China morning round-up: Wang Lijun verdict

Wang Lijun in court during the verdict in Chengdu, 24 Sept 2012
Image caption Wang's flight to the US consulate triggered Bo Xilai's downfall

Newspapers in mainland China downplay the verdict in the case of Wang Lijun, former police chief of Chongqing.

Wang was sentenced to 15 years in jail for ''bending the law for selfish ends, defection, abuse of power and bribe-taking" by a court in Chengdu on Monday.

Papers such as the Chongqing Economic Times and China Daily publish a report by the official Xinhua news agency in their inner pages, as they did for his trial and that of Gu Kailai.

People's Daily publishes the Xinhua report at the bottom of page two in its domestic edition. The copy in the Overseas Edition appears on page four.

The Global Times publishes the same report on the front page of its English edition, while its Chinese edition offers a round-up of international media analysis of the verdict, saying the outcome was as expected.

Hong Daode, a law professor at Beijing's China University of Political Science and Law, said the "lenient sentence" for Wang proved he did not reveal any state secrets to the US after entering the US consulate in Chengdu.

It is "very likely" that Wang disclosed evidence of corruption or other economic crimes committed by higher officials, Hong Kong's pro-Beijing Wen Wei Po newspaper quoted Prof Hong as saying.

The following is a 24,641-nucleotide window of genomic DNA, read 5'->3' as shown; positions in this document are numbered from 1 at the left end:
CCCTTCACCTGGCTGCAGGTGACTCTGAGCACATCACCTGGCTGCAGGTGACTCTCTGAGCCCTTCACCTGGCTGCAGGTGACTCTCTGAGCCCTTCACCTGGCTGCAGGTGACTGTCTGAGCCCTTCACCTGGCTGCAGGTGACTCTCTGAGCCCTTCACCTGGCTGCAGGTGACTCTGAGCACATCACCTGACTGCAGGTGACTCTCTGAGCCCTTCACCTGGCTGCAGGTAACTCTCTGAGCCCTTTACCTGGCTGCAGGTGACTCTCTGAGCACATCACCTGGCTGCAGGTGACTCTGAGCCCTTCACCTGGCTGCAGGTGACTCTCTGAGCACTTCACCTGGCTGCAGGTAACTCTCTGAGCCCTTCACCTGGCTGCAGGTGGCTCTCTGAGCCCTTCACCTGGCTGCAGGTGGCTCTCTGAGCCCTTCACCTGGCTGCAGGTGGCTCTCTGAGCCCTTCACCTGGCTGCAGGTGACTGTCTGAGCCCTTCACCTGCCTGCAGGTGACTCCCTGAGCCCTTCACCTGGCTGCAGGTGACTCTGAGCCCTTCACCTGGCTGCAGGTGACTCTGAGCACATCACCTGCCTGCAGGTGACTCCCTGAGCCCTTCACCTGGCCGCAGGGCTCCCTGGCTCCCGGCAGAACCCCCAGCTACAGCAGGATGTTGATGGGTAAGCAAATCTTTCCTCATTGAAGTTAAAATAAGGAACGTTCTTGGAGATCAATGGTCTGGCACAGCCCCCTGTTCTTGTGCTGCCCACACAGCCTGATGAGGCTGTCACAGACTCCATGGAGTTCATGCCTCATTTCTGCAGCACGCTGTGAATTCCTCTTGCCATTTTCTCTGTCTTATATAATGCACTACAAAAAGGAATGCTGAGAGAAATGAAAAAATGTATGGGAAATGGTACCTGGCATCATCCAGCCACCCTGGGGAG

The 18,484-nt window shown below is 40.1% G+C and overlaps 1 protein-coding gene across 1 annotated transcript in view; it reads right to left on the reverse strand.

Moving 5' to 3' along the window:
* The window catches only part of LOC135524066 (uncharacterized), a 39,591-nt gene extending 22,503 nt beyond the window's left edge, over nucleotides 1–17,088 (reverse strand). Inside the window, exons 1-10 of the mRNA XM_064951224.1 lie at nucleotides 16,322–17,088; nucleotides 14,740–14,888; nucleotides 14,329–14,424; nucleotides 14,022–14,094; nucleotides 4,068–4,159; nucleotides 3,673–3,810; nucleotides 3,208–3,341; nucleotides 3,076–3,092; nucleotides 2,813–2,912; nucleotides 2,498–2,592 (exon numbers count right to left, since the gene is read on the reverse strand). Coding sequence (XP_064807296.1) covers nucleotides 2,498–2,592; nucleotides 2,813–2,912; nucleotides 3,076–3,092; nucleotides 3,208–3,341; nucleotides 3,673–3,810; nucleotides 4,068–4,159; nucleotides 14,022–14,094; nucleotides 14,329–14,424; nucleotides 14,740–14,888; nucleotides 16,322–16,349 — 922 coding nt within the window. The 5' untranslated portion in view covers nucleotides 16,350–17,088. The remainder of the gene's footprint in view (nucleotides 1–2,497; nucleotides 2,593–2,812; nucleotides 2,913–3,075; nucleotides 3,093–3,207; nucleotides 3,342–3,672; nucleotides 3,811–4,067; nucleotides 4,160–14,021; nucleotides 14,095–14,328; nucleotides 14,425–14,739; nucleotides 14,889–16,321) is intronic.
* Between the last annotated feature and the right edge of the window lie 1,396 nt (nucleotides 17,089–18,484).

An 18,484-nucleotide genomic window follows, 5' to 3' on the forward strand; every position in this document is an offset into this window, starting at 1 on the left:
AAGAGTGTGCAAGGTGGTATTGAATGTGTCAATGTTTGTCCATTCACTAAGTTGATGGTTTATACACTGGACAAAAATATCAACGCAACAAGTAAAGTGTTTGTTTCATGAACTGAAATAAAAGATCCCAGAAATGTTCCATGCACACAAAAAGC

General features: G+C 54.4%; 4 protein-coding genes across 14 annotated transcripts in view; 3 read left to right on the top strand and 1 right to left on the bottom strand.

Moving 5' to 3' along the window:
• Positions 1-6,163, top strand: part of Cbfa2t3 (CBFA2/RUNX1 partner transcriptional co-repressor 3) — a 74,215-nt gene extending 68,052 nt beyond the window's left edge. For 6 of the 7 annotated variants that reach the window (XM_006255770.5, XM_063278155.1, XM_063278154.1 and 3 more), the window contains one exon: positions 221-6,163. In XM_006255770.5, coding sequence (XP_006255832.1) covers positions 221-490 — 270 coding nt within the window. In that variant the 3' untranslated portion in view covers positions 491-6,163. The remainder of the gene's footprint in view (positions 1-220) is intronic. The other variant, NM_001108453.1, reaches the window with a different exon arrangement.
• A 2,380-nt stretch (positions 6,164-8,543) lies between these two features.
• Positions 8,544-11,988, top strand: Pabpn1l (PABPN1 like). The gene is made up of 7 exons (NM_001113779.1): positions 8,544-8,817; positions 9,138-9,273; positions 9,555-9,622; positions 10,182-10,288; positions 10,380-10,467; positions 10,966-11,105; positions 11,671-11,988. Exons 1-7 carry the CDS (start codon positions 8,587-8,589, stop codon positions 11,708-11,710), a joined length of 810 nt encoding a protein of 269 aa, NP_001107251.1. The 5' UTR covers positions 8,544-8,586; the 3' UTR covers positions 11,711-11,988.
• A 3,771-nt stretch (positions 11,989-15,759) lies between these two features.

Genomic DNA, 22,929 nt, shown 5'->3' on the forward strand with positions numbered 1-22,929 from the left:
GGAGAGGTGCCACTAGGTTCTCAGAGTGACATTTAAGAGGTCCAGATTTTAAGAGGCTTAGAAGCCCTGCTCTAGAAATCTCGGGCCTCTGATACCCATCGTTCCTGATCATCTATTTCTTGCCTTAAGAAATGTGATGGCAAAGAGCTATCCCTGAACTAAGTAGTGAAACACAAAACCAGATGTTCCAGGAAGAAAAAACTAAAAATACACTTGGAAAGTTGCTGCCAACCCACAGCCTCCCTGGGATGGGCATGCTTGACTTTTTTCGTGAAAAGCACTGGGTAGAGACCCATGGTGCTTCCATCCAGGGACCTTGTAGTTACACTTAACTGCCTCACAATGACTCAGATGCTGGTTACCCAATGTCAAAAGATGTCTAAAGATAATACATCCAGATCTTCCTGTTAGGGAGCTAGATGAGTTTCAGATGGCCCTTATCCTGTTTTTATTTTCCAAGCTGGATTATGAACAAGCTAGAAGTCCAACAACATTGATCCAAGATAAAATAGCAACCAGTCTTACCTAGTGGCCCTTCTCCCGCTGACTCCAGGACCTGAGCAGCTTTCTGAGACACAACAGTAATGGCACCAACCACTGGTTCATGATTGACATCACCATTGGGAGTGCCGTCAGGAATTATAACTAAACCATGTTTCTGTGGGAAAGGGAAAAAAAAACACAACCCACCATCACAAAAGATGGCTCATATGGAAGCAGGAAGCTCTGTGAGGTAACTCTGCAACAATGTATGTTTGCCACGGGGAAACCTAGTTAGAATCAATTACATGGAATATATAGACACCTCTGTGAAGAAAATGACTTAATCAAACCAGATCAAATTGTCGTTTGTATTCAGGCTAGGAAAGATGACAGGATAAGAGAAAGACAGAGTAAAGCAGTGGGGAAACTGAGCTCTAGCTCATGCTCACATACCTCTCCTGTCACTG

The South China Morning Post says the verdict "did little to shed light on the fate of his boss", Bo Xilai, former party chief in Chongqing and husband of Gu Kailai.

An anonymous analyst told Ming Pao Daily News Mr Bo would learn of the verdict in the Communist Party's internal investigation before the party's upcoming national congress (the dates for which are not yet known), while any possible criminal investigation could only take place after the congress.

Ming Pao's editorial says if Mr Bo does not face trial, the Communist Party will find it hard to convince people that it governs China according to the rule of law.

A Global Times bilingual editorial says: "The time when officials could go unpunished for corruption is long gone. Once an official is accused or questioned on the internet, an investigation will be carried out and a severe punishment will ensue once a violation is proved."

Meanwhile, the Chongqing Economic Times reports Vice-Premier Zhang Dejiang, in his concurrent capacity as the Chongqing party chief, met Gary Locke, US ambassador to China, and Peter Haymond, US consul general to Chengdu, in Chongqing on Monday.

The report does not mention whether the two sides discussed the verdict in Wang Lijun's case.

Hong Kong's Ming Pao Daily News and Sing Tao Daily report former President Jiang Zemin made a speech after watching an opera at the National Centre for the Performing Arts in Beijing on Monday night.

Analysts believe this is a sign that Mr Jiang still has the ability to influence the expected leadership reshuffle at the upcoming party conference, said the reports.

China Daily and Shanghai Daily report the mass brawl at a Foxconn plant in Taiyuan.

Shanghai's China Business News says the Taiwanese firm faces a grim situation in managing its work force, as junior managers in their 20s lack experience to manage workers.

Guangzhou's 21st Century Business Herald says trade unions failed to defuse the situation by co-ordinating with workers and management.

The Beijing Times and Beijing News warn the capital could face its worst traffic jams of the year as the eight-day public holiday for the Mid-Autumn Festival and the national day approaches.

Recent reports say the government will waive highway tolls during the holiday to relieve traffic pressure across China.

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